Moto 360 (2019) review: as ordinary as smartwatches get
It works, but boy is the non-Apple Watch smartwatch landscape bleak.
Before the Apple Watch became the best smartwatch to get, Motorola wowed everyone with the Moto 360, the first smartwatch with a round display. Nobody had done a round smartwatch before, which was actually really groundbreaking stuff... in 2014.
In 2019, though, round smartwatches are the norm. Fossil, Michael Kors, Samsung — everyone except Apple sells round smartwatches that look more watch than mini smartphone-on-your-wrist. This ubiquity makes the new Moto 360 a very forgettable smartwatch. There’s nothing about it that stands out. I felt cold nothingness wearing it. Actually, that’s not true. I did feel something: I couldn’t wait to unshackle it from my wrist every night.
Goodbye Moto — The Moto 360 carries the Motorola branding, but it’s actually produced by eBuyNow, an obscure vendor that claims to use “proprietary tools to identify precise market gaps, and proceed to build, market, and distribute promising consumer electronics with a strictly results-oriented approach,” which kind of sounds like Relativity Media, the “data-driven” film studio that crashed and burned in 2016. Basically, this company licensed the Moto 360 branding to revive the smartwatch. It arrives on January 10 and costs $349.99.
Cold, soulless vibes — What can I say that you can’t get from looking at photos of the smartwatch? The Moto 360 resembles every other Wear OS smartwatch: exceptionally ordinary. I’ll give eBuyNow props for keeping the stainless steel case on all three finishes (rose gold, silver, and black) as minimalist as possible. Compared to other Wear OS smartwatches like Michael Kor’s Lexington 2 or Fossil’s generically named Gen 5 Smartwatch that come with decorative frills, the Moto 360 is clean-looking.
The 1.2-inch (390 x 390 resolution) AMOLED display is sharp and comes with an always-on mode that always shows the time (good!). There are two buttons: one paired with a rotatable crown for scrolling through screens and menus and another that functions as a back button. The smartwatch is water resistant and eBuyNow’s website says it’s been tested for 10,000 swim strokes. I showered with it and it didn’t explode or stop working.
The Moto 360’s straps are standard 20mm watch bands, which means there are plenty of cheap third-party options you can pick up. The smartwatch comes with a leather and silicone band. The leather strap is still as flawed as the original Moto 360’s; I have no idea why the first loop is so high up on the band that it’s practically impossible to strap it on without fuss.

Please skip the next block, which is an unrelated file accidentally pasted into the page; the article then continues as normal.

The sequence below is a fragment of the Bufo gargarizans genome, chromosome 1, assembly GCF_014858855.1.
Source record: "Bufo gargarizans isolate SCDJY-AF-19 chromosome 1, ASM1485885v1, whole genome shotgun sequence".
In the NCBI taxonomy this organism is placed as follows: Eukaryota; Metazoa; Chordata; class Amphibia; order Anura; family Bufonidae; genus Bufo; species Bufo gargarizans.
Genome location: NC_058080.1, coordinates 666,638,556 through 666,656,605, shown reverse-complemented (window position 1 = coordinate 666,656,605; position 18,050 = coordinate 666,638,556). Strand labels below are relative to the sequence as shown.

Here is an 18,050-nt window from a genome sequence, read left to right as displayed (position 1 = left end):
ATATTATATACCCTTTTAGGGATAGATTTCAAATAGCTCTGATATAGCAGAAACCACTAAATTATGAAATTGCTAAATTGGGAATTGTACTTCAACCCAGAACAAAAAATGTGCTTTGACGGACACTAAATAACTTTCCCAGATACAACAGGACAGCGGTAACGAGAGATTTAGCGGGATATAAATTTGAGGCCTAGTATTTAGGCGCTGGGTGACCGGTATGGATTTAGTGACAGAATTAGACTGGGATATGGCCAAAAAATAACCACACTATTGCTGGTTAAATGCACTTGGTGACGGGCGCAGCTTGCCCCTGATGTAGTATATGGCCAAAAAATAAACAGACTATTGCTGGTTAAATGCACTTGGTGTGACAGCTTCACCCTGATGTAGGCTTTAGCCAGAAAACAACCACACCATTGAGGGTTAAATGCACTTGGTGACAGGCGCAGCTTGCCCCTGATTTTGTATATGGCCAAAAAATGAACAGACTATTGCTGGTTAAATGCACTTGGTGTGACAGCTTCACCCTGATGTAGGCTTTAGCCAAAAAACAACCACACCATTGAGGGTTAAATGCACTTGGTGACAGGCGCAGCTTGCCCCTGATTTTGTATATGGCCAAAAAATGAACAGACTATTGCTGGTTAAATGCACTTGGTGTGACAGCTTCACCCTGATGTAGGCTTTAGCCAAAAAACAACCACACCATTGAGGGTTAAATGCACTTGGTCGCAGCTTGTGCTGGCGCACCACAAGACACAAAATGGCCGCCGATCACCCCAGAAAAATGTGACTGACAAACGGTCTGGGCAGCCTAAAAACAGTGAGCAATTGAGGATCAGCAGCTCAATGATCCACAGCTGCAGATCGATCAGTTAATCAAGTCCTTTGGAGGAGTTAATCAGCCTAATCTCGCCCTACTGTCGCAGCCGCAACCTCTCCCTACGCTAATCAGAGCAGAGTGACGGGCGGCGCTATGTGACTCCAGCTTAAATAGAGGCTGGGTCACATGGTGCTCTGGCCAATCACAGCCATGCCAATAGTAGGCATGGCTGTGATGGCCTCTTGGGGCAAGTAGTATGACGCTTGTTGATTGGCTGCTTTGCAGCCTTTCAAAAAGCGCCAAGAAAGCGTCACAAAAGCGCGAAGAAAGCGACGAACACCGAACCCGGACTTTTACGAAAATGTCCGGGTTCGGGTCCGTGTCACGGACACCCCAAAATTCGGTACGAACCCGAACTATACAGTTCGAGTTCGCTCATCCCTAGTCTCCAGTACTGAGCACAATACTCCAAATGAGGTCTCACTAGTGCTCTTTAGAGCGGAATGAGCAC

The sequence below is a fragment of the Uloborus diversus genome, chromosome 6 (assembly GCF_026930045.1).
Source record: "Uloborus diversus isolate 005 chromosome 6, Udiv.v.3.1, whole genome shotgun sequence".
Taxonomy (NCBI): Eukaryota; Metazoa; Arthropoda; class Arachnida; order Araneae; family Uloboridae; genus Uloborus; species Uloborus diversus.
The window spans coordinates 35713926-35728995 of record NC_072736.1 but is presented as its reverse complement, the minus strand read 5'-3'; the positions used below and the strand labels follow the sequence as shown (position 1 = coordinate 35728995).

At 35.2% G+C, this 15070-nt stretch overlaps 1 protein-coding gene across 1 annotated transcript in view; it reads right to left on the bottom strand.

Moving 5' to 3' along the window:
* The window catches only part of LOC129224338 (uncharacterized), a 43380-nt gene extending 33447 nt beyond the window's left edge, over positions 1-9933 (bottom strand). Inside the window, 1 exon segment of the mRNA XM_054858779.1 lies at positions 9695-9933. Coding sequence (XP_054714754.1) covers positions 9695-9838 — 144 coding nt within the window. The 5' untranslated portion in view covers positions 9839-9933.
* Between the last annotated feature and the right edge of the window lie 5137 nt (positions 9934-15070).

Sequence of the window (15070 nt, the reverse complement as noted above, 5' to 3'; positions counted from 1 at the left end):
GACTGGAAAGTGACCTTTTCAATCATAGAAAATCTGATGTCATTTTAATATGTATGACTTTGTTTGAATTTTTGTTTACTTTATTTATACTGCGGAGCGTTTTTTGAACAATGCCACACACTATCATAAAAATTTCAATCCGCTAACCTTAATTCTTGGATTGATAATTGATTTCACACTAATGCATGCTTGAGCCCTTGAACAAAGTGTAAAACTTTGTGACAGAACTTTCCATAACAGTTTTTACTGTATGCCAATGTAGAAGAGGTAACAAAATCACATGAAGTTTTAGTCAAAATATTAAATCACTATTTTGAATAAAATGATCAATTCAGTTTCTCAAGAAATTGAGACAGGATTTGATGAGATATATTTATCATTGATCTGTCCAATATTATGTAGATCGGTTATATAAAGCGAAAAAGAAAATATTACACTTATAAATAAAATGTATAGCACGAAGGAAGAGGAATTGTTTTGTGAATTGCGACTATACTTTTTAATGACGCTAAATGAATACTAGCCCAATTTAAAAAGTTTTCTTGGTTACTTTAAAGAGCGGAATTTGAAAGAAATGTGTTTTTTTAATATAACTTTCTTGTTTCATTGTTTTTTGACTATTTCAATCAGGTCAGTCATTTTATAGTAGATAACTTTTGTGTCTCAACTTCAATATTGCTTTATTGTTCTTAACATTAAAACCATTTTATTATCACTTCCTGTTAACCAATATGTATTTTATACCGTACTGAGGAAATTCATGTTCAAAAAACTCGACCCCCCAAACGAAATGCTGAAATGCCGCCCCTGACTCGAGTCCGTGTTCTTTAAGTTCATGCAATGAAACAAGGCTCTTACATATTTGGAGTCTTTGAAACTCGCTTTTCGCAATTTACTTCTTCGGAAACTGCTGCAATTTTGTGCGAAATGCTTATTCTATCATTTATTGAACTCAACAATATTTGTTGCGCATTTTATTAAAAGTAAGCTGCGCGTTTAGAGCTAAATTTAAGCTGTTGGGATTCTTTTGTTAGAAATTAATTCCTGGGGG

All of these things are essential like working wheels and functional headlights on a car. There’s no need to give high fives for getting the basics right. But at the same time, I guess I should be impressed that an unknown company was able to successfully make a smartwatch bearing the Motorola branding that doesn’t embarrass its predecessors.
The new Moto 360 is a soulless shadow of its predecessors that highlights how bleak the smartwatch landscape is.
Just another Wear OS smartwatch — It works. The usual smartphone stuff like tapping on notifications, and calling up the Google Assistant, and tracking runs is neither super snappy nor sluggish; the Qualcomm Snapdragon 3100 chip and 1GB of RAM powering the Moto 360 are fine I guess.
My biggest gripe with the new Moto 360 is how immensely dull it is. I ditched my regular watch and Apple Watch for the Moto 360 and couldn’t wait to swap back to them by the end of a week. It’s not even that the Moto 360 has all of the strengths and weaknesses of every other Wear OS smartwatch (like it works best with Android phones and even though it connects to iPhones it doesn’t work with iMessage). But more that there’s really nothing, feature-wise, that screams “oh, this is really freaking awesome.”
There are no health or heart features that are remotely comparable to what the Apple Watch offers. Native features like fall detection, cycle tracking, and an ECG app also don’t exist. There are some third-party apps that fill in the gaps, but they’re not the same. Even extra-long battery life would have given the Moto 360 some more oomph, but alas, it has the same one-day battery life as other Wear OS smartwatches.
Tons of cheaper alternatives — $350 is a nice bundle to drop on such an uninteresting smartwatch. There’s nothing wrong with the new Moto 360 per se, but there’s also nothing remarkable about it, either. A quick search online brings up dozens of similarly-spec’d Wear OS smartwatches with fit and finishes that are just as nice (or better) for less. Indulging in nostalgia works for iconic products with ever-lasting cultural impacts, but not for the Moto 360.
The original Moto 360 laid the groundwork for others to build on. The new version is a soulless shadow of its predecessors that highlights how bleak the smartwatch landscape is. The Apple Watch is so far ahead (and widening the gap with every new version) that I wonder if it’s even possible to make a real competitive smartwatch at this point. The bar is higher than “just good enough,” and all the data-driven marketing in the world won’t make the Moto 360 anything more than that.